Continue reading...

New 12" Electronic Releases at Amoeba Hollywood - 07/31/09

Posted by Oliver / Matt / Jordan, July 27, 2009 03:46pm | Post a Comment
New Electro/Techno 12"s Coming this Weekend:

bop clear your mind
Bop 
CLEAR YOUR MIND D12"
MEDIC15

This includes 5 of the most hypnotizing, enchanting songs from the full length CD of the same name. Icey, minimal IDM with a certain glitched out beauty, the tracks included are "ATARAXIA," "CLEAR YOUR MIND," "ROVOR," "NOTHING MAKES ANY SENSE," and "CHAOSMOS."
flying lotus
Flying Lotus
SHHH REMIX EP 12"
FLY001  

Ultra rare 6 track EP of six previously unreleased remixes of MR OIZO, RJD2, NELLY FURTADO, MADVILLIAN, and J DILLA. Groove
dis says "He flips these tracks 360 degrees and creates something totally new and unrecognizable."

The Wisdom of Teeth: Part III

Posted by Job O Brother, July 27, 2009 11:54am | Post a Comment

America's Next Top Model

Hello, everybody. Today is my second full day without Vicodin, and my first full week without my bottom two wisdom teeth. (The surgeon decided, after slicing my upper gums, that the teeth there could and should stay put, leading me to ask, what did he see in there that wasn't on the x-ray that changed his mind? Did my upper teeth have protection from the Insane Popes?)

As my legions of readers know, I was excited to realize my life-long dream of being put under general anesthesia; I’m happy to report that I was not disappointed.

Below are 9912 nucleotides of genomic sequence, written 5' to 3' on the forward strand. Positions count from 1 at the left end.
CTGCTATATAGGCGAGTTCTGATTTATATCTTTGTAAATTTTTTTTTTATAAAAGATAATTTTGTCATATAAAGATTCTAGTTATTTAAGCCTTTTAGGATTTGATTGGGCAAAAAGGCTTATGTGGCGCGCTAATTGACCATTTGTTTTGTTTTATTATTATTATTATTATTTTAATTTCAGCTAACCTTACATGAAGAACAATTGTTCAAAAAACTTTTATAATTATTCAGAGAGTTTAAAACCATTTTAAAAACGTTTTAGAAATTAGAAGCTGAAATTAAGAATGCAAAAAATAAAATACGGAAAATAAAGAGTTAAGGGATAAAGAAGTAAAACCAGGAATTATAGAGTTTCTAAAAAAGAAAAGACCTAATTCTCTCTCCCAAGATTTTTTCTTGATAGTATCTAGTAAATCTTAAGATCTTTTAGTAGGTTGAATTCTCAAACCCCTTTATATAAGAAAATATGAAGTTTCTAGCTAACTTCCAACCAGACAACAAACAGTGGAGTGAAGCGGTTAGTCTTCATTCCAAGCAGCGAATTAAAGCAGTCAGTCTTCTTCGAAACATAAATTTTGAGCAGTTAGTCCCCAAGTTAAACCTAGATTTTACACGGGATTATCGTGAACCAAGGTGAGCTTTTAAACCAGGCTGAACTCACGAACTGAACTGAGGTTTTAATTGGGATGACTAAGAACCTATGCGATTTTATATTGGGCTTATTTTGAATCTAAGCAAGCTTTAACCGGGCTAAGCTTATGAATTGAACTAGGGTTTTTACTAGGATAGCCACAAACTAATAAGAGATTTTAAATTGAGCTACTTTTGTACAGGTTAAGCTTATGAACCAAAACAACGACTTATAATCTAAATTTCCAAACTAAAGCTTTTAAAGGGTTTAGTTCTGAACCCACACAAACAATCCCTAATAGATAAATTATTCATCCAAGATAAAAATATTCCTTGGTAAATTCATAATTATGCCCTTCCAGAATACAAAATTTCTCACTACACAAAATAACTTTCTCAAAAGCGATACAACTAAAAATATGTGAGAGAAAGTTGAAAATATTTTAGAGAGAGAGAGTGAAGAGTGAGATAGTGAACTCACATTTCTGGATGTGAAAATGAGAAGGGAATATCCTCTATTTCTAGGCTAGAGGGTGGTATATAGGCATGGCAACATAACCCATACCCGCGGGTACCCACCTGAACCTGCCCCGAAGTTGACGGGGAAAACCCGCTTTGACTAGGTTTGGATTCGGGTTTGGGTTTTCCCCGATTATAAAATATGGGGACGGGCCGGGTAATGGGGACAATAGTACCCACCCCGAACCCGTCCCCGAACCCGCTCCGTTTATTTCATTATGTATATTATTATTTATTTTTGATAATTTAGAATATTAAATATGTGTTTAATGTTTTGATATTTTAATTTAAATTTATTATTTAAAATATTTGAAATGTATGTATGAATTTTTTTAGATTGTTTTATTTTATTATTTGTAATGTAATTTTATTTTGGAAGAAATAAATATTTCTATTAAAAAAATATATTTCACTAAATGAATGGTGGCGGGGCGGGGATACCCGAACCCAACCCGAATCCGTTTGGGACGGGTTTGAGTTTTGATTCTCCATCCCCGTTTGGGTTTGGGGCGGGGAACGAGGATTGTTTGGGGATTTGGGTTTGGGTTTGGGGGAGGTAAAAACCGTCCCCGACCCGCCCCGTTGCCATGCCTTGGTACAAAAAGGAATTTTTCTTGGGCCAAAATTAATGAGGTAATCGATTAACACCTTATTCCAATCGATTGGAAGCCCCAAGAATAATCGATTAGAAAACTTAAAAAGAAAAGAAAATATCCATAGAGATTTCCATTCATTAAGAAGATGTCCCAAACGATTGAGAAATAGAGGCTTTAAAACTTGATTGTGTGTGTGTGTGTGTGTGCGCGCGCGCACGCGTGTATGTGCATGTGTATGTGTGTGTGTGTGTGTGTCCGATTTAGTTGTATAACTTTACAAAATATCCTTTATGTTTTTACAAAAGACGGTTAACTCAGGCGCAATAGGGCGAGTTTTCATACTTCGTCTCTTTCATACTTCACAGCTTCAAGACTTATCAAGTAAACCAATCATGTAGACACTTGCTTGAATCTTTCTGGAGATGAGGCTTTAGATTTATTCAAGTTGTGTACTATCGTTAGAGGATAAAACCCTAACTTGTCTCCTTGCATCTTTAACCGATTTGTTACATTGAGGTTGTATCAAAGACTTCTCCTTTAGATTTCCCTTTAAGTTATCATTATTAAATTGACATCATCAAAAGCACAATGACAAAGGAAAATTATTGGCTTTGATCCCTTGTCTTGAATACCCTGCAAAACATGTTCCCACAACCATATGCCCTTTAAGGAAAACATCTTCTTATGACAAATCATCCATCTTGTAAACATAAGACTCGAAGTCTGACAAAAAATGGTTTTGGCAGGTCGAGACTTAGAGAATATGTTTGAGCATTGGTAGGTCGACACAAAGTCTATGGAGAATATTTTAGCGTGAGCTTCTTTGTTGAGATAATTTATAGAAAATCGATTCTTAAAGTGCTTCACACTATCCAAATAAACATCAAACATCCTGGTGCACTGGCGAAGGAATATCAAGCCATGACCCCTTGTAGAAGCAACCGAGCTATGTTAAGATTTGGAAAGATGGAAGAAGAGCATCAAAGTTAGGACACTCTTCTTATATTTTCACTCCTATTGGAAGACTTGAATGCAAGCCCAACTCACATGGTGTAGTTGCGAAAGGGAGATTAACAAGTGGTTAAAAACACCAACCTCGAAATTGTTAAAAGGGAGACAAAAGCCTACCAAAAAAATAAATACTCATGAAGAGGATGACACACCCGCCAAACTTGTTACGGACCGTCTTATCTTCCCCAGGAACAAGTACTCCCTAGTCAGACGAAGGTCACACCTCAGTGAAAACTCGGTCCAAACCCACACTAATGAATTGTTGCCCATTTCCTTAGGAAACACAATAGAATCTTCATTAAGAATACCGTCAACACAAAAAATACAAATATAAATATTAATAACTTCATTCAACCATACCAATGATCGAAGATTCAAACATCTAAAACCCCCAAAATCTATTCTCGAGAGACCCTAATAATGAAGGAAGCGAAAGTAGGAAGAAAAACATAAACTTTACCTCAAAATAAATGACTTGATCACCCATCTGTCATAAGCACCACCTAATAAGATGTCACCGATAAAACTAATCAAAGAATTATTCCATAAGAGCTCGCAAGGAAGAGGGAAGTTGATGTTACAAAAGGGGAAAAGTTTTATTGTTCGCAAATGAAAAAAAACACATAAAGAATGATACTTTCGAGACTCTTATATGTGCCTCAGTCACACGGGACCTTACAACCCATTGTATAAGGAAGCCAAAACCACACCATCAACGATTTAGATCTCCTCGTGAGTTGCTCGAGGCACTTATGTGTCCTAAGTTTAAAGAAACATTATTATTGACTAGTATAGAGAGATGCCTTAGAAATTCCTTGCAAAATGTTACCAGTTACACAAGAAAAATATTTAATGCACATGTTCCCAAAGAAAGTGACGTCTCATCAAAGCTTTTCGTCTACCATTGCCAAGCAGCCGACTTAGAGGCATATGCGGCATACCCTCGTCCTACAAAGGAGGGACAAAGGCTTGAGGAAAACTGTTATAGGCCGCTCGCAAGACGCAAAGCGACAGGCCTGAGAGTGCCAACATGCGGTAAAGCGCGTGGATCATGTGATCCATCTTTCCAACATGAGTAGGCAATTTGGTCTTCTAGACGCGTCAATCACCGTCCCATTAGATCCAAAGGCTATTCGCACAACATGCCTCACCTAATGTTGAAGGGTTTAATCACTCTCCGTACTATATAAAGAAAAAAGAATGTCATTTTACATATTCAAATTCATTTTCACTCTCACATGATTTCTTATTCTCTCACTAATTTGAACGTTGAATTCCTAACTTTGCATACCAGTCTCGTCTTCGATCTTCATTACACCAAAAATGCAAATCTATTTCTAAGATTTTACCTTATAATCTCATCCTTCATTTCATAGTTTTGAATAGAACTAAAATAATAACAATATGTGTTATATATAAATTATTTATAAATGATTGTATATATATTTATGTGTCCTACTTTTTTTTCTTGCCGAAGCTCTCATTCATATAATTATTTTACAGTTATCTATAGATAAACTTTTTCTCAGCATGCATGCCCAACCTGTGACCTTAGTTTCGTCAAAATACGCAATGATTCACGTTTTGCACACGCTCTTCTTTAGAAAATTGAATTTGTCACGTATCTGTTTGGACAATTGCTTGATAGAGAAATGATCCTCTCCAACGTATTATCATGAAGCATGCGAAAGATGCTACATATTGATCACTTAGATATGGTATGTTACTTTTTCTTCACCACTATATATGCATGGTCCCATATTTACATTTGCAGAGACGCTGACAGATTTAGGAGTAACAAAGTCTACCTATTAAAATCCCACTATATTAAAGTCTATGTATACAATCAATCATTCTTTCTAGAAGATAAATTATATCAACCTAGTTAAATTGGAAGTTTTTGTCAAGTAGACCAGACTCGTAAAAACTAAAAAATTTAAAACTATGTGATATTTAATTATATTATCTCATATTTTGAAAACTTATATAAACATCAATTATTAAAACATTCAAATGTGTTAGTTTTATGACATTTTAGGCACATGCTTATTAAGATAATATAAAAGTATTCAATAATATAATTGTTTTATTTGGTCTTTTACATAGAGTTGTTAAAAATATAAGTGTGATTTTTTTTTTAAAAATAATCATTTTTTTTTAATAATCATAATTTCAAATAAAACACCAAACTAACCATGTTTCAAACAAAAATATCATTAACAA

I was led into the operating room – a tiny, square space, entirely colored in the lightest shade of grey and almost exactly what I picture when I contemplate what Hell might look like, though without the constant re-looping of “Sittin’ on the Dock of the Bay” piped in, which I have decided will be the soundtrack to my eternal damnation.
dentist
I relaxed back into the chair and the surgeon and his nurse went to work prepping the scene. I stared at the fluorescent lighting, noting that sticker tags were still inside the fixtures, which struck me – I imagined that, if I were to have an office building of my very own, I wouldn’t want ugly manufacturing stickers glued willy-nilly over my establishment. Did these practitioners of dental artistry have no pride? Or were they so focused on peering into dark depths of mucosal tissue and alveolar bones that they never thought to cast their gaze upwards into the blinding brilliance of tubes of excited mercury vapor that adorned their ceiling and lit their paths? I mean, you guys – kind of tacky, okay?